Cottonham v. United States Embassy, Bankok, Thailand, No. C-11-3131 (N.D. Cal. 2011), is almost a more brief decision than this posting, but the issue is one worth consideration for those in international practice.
Plaintiff Cottonham alleged that when he went to the U.S. Embassy in Bangkok, Thailand to obtain more pages for his passport, his passport was taken from him without explanation; that he was then arrested in part for not having a passport; and then jailed in Thailand for eight days.
Since Cottonham was a prisoner at the time he filed this complaint (for reasons undisclosed in the District Court opinion), the Court believed it was required to “engage in a preliminary screening of any case in which a prisoner seeks redress from a governmental entity or officer or employee of a governmental entity”.
Upon doing so, the Court reviewed the complaint and dismissed it, with prejudice and without leave to replead. The Court’s ground was that the only possible claim was against the U.S., governed by the Federal Tort Claims Act, which, the Court said, waived the sovereign immunity of the United States for certain torts committed by federal employees acting within the scope of their employment. However, there is an exception to the waiver of sovereign immunity: to acts or omissions of the U.S. “arising in a foreign country.” 28 U.S.C. § 2680(k). The Court went on:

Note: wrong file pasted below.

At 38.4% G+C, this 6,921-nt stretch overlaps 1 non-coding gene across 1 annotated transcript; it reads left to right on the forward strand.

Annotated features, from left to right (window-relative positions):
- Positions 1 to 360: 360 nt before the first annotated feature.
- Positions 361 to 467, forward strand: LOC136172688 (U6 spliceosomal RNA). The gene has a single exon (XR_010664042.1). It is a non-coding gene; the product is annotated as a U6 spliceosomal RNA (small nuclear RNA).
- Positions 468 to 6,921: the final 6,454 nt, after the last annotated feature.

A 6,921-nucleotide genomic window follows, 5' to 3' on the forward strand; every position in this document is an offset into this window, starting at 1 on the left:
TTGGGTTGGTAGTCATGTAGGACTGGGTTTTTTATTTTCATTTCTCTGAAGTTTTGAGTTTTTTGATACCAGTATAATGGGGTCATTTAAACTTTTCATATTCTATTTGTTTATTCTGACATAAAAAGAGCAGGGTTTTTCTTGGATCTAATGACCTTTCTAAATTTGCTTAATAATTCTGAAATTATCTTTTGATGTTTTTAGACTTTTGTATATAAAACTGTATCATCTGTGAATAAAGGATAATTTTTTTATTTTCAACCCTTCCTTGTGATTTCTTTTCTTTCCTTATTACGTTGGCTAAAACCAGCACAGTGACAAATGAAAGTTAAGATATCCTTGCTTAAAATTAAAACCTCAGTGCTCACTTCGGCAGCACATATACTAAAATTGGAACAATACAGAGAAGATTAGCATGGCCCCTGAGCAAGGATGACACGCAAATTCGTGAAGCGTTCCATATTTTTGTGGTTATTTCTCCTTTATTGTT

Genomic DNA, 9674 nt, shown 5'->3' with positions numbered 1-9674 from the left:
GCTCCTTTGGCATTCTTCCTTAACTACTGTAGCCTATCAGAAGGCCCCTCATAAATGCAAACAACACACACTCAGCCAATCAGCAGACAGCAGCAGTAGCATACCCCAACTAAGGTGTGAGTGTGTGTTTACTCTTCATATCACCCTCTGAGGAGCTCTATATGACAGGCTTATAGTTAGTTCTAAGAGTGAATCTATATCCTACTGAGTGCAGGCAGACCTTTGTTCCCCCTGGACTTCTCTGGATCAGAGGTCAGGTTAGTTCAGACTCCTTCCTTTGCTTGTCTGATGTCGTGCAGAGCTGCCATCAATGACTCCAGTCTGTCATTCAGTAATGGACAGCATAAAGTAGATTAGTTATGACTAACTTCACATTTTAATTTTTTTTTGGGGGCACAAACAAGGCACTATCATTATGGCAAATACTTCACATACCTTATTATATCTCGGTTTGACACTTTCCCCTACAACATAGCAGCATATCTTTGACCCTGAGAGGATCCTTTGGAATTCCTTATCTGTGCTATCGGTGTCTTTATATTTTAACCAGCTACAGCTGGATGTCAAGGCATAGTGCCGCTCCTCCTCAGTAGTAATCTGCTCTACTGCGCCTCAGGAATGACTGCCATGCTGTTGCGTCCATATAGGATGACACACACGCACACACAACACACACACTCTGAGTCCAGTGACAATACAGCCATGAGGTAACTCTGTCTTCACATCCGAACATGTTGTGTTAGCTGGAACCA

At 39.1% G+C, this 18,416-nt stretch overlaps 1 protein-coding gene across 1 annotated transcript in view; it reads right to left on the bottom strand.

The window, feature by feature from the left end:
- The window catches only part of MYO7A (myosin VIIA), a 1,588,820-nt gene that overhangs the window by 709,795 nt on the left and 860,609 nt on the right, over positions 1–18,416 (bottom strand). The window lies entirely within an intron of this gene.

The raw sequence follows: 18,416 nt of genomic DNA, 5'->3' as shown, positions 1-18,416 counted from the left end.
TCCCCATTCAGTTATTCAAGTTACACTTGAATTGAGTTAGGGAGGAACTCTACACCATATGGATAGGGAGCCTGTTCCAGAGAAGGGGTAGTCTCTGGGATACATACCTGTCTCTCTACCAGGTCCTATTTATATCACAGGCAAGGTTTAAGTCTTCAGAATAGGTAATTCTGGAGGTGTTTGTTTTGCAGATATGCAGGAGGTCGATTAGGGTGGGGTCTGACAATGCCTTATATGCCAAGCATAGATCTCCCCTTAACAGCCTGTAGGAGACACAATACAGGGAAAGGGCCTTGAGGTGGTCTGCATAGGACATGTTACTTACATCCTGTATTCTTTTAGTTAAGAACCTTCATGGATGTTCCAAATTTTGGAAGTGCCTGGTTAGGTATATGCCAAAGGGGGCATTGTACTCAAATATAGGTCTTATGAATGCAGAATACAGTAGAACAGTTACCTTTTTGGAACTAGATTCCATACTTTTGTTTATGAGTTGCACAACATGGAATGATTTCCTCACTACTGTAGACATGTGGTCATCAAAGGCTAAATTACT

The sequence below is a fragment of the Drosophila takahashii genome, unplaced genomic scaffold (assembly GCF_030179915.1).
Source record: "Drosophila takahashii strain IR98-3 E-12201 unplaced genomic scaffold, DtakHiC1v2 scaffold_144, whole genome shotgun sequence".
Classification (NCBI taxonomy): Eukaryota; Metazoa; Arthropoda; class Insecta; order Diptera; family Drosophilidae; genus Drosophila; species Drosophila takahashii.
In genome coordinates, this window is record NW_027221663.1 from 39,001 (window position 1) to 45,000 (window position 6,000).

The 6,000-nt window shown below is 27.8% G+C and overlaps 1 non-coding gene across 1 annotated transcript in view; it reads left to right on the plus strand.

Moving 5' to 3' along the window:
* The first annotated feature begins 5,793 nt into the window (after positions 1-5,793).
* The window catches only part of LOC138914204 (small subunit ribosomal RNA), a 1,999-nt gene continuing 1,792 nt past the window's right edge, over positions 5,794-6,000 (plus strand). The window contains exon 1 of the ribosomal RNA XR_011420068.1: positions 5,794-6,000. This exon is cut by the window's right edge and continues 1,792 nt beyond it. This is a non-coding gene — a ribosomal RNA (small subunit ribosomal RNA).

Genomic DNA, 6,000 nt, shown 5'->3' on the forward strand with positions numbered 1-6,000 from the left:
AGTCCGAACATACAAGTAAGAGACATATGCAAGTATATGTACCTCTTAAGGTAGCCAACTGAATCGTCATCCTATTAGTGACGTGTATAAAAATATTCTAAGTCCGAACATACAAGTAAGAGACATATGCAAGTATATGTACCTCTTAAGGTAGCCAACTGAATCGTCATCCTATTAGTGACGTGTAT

This exception applies even if “the tort occurs in a foreign area under United States control.” Nurse v. United States, 226 F.3d 996, 1003 (9th Cir. 2000). The foreign country exception “bars all claims based on any injury suffered in a foreign country, regardless of where the tortious act or omission occurred.” Sosa v. Alvarez-Machain, 542 U.S. 692, 712 (2004).
The District Court, however, did not consider whether other causes of action might exist. Is it the case that there is and can be no cause of action in a U.S. court against the U.S. by a U.S. citizen allegedly mistreated by the U.S. on non-U.S. soil?